The Gatwick Diamond Economic Growth Forum will take place this year on June 9, at the Arora Hotel in Crawley, and this year’s focus will be “Growing our Digital Economy”.
The digital economy is developing rapidly worldwide. It is the single most important driver of innovation, competitiveness and growth, and it holds huge potential for entrepreneurs and small and medium-sized enterprises. How Gatwick Diamond businesses adopt digital technologies will be a key determinant of their future growth.
It is no longer accurate to talk about a digital sector alone. In the Gatwick Diamond new digital trends such as the internet of things, cloud computing, mobile web services, smart grids, and social media, are radically changing the business landscape, reshaping the nature of work, the boundaries of enterprises and the responsibilities of business leaders from the largest of organisations to the smallest.
These trends enable more than just technological innovation. They spur innovation in business models, business networking and the transfer of knowledge and access to international markets. The strongest sectors in the Gatwick Diamond – advanced manufacturing and engineering; medical devices and health technologies; and professional and business services – are already taking advantage of the clear link between market competitiveness and the uptake and application of digital technology in the workplace. Conversely, a lack of digital investment and infrastructure can place companies at a competitive disadvantage. We need to benchmark our own infrastructure which is woefully inadequate still in many parts of the Gatwick Diamond, particularly in industrial estates and outside of towns. How do we achieve adequate digital investment into our infrastructure to enable our businesses to grow?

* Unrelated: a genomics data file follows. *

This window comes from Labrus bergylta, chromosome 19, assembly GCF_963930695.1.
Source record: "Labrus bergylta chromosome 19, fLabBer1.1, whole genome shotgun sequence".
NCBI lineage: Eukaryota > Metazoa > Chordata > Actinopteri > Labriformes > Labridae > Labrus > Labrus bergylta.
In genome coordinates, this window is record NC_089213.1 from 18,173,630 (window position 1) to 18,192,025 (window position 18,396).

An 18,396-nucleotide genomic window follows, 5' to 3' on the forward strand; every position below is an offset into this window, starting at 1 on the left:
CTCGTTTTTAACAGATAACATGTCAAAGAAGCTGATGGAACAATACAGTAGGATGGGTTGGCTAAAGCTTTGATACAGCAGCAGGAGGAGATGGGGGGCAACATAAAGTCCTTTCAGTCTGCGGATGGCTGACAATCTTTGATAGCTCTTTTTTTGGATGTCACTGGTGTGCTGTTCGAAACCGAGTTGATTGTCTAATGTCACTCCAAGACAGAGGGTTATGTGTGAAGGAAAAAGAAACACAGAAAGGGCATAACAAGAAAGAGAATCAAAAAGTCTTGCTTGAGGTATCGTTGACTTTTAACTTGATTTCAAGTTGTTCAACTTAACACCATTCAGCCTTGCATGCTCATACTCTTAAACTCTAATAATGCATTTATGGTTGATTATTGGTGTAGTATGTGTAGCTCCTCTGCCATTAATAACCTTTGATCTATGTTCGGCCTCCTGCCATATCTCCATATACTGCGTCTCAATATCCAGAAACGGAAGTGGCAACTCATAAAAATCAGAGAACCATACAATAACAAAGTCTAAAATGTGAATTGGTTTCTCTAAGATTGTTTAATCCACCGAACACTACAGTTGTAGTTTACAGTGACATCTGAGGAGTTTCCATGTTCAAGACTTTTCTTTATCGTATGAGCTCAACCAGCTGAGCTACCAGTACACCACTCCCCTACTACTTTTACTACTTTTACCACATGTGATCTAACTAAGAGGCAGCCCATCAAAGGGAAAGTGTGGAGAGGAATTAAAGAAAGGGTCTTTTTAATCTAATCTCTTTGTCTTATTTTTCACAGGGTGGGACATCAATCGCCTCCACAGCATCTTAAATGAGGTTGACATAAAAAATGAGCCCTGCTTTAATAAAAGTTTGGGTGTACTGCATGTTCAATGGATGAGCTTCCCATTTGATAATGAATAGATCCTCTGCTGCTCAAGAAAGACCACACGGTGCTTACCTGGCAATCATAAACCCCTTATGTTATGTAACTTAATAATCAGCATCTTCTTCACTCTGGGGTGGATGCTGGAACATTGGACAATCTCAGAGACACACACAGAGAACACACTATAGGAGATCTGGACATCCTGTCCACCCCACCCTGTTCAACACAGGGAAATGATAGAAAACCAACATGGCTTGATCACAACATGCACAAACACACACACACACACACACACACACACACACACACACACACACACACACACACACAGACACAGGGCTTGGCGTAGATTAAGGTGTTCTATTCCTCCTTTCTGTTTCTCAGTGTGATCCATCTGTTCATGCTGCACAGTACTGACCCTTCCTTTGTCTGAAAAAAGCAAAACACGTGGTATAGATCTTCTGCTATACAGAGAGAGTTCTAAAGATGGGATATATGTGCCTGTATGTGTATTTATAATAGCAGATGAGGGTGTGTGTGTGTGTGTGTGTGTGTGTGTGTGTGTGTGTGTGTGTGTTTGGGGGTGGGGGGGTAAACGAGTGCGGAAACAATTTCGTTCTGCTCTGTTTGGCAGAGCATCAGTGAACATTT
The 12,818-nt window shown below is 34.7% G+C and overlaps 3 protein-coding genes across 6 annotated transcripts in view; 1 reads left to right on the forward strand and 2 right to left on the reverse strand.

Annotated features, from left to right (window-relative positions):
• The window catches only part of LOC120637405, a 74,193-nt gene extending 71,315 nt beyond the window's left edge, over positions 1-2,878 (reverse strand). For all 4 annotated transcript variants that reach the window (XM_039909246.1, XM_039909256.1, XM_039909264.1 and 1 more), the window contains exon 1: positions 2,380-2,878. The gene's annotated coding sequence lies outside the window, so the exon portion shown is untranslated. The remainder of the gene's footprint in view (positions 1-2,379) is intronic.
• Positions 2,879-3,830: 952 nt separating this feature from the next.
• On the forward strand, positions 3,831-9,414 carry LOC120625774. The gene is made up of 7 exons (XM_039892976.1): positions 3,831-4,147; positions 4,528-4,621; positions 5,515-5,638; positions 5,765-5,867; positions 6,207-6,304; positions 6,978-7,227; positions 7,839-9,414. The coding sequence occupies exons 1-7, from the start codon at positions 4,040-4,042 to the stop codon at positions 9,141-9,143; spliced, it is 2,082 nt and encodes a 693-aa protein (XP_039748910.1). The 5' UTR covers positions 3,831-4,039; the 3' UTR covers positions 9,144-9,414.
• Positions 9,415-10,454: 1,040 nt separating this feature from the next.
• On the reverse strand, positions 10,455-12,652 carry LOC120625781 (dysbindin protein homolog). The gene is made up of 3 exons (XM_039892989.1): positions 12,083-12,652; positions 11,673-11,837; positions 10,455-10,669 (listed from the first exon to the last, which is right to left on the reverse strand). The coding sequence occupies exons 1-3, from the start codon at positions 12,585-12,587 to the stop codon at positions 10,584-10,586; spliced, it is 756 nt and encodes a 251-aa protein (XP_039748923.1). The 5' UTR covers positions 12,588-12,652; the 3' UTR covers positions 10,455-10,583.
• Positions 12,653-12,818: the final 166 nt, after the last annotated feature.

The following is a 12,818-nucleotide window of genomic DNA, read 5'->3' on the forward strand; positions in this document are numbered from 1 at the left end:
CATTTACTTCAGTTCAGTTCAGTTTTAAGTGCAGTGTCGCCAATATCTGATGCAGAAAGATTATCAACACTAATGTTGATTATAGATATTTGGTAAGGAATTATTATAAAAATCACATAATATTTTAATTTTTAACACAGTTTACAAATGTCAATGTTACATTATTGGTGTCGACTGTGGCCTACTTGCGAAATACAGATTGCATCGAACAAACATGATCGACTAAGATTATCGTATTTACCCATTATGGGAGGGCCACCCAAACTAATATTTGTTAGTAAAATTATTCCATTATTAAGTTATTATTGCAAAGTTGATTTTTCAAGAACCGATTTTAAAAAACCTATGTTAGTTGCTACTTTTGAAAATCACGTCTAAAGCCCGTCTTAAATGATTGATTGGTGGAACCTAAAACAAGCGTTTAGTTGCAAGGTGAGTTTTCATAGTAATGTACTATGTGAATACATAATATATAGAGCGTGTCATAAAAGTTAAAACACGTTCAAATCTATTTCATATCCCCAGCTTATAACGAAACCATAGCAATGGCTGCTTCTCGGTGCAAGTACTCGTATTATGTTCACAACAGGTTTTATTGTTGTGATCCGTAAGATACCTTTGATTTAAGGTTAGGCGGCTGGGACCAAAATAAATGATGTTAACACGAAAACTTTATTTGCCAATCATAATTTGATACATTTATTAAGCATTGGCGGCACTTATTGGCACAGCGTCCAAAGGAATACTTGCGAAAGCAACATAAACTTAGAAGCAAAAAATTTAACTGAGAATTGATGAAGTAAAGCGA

We will also look at Digital Skills and the Talent Pool asking ourselves ‘How can the supply of digital skills meet the demand of the labour market?’
The shortage in digital skills represents a key bottleneck for industry. There is an increasing range of activities and occupations where digital skills are needed but supply is not adequate. There is a lack of awareness of career opportunities within the digital sector, sometimes reflecting skill and gender stereotypes around the types of roles that exist. And there are challenges in matching the speed of change in the education sector, to the speed of demand, and the rapidly changing skill sets needs in the economy and society.